"A blue chip stock is stock in a company with a national reputation for quality, reliability and the ability to operate profitably in good times and bad."
Published by the venerable NYSE Euronext stock exchange, that's just about the most official definition of a blue chip stock you'll find.
Google is by far the most successful company in its chosen core business. The online search market belongs to Big G. The company owns 67% of the American desktop search market, 83% of mobile search, and over 90% of overall European search.
Quality isn't always the same thing as popularity, but the search market is different. Given how easy it is to switch your searches to a new provider, I would argue that Google's users wouldn't stick around unless they liked what the company is doing. If the quality of Google's search results ever drops, or is eclipsed by a disruptive newcomer, the company could be in big trouble.
That's why Google spends more on research and development than almost any other tech giant. Google keeps the midnight oil burning to ensure that its products stay one step ahead of the competition.
- In 2013, Google allocated 13.2% of its revenue to R&D projects, up from 12.8% in 2010.
- By contrast, Apple (NASDAQ:AAPL) used just 2.6% of its total sales to power its R&D efforts, down from 2.7% in 2010.
- IBM (NYSE:IBM), which topped the U.S. patent awards list every year for the last two decades, did it with just 6.2% of sales in 2013 and 6% in 2010.
- The only tech colossus that can stand up to Google's research spending is Microsoft (NASDAQ:MSFT). Even so, Google still ran 0.1% ahead of Microsoft's R&D ratio in 2013.
Not all of these R&D dollars go into improving Google's search results, though. Google's YouTube is the world's most popular short-form video service. With Android, the company is trouncing Apple's smartphone sales volume on a global level. The list goes on. And Google isn't afraid to spend big money on seemingly crazy business ideas, from self-driving cars to networked contact lenses.
Google's official mission is to "organize the world's information and make it universally accessible and useful." Management believes that "great just isn't good enough." And it's not all about making money. "Ultimately, our constant dissatisfaction with the way things are becomes the driving force behind everything we do."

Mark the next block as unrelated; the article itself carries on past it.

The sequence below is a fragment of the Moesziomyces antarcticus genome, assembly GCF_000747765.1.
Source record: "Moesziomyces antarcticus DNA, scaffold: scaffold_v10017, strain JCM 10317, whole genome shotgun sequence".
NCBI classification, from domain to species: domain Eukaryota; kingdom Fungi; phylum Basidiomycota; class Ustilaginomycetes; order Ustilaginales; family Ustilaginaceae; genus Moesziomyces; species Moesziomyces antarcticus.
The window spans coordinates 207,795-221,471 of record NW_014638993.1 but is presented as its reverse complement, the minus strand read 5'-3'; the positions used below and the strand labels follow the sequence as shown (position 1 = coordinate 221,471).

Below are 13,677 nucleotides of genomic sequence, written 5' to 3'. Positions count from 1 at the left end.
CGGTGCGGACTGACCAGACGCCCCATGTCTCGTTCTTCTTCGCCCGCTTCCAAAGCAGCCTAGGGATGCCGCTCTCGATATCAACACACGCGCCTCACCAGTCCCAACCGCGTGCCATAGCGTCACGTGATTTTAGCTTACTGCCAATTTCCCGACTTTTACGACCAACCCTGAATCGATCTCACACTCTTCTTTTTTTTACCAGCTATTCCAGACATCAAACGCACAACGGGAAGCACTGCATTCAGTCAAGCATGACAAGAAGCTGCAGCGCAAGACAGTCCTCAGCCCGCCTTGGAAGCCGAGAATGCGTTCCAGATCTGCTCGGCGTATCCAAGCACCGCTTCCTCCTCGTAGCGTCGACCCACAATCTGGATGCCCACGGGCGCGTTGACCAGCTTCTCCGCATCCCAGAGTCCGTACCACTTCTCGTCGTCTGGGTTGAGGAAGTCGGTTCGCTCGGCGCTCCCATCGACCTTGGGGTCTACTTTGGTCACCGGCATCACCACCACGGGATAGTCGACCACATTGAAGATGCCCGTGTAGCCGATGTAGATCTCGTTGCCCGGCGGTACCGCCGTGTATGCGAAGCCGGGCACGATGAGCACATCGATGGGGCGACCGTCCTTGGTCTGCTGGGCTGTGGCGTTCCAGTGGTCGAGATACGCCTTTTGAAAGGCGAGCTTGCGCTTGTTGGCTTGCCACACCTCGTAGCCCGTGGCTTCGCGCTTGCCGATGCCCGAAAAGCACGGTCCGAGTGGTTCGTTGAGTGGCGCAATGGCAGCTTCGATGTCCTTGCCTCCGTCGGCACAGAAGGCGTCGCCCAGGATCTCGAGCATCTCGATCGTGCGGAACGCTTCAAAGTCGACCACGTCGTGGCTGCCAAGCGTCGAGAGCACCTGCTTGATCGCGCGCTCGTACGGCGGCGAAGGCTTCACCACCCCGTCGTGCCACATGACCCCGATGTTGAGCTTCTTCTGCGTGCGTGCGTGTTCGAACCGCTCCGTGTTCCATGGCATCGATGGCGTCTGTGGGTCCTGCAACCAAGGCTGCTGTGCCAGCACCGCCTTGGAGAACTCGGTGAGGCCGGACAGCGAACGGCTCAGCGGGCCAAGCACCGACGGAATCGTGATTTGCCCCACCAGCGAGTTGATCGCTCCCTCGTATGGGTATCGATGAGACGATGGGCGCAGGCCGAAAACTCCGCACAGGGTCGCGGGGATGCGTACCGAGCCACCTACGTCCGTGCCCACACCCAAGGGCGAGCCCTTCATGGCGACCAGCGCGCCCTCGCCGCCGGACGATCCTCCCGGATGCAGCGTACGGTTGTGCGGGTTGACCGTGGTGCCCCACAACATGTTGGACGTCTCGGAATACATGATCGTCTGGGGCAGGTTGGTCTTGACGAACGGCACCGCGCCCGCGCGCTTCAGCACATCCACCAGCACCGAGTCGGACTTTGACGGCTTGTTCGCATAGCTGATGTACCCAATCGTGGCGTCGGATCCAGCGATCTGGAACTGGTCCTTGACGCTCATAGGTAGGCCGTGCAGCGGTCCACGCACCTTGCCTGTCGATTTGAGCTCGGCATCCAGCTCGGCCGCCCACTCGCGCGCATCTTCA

Long story short, Google cares deeply about quality -- in its products, in its impact on the world at large, and in the business model itself.
Fantastic all-around quality is a great start, but blue chip businesses also have to perform "in good times and bad."
This is how Google fared around the 2008 recession: revenues and free cash flows more than quadrupled from the beginning of 2006 to the end of 2010, but investors largely ignored these fundamental business wins.
Let's compare and contrast to the tech giants mentioned earlier during the same period.
- Across the same calendar slice, Microsoft grew sales and cash flows by roughly 60% while share prices rose 5%.
- IBM's sales increased by 12%, driving cash flows 32% higher. IBM stock prices gained 82%.
- Of course, Google couldn't hold a candle to Apple's phenomenal growth in this era, which includes the rise of iPhones, iPads, and mobile computing in general. Apple's free cash flows skyrocketed 2,000% higher, and share prices more than quadrupled. However, Google held its own against Apple in terms of sales growth:
Keeping pace with the greatest growth stock of this generation, right across the worst economic backdrop of the last decade, proves Google's staying power in challenging markets.
Google measures up to the definition of a blue chip stock, in more ways than one.
CEO Larry Page wants to change the world, much more than he wants to make money. Filter that attitude through another of Google's "10 things we know to be true," which is that all else will follow when you focus on the user, and you end up building a fantastic business for the very long haul.
This is why I own Google stock, and why I intend to keep owning it for many years and decades to come. Google's business is much larger than a simple search engine, driven by intense research in service of a deep long-term vision.
To me, that just sounds like another definition of "blue chip."
Anders Bylund owns shares of Google (A shares). The Motley Fool recommends Apple, Google (A and C shares). The Motley Fool owns shares of Apple, Google (A and C shares), IBM, and Microsoft. Try any of our Foolish newsletter services free for 30 days.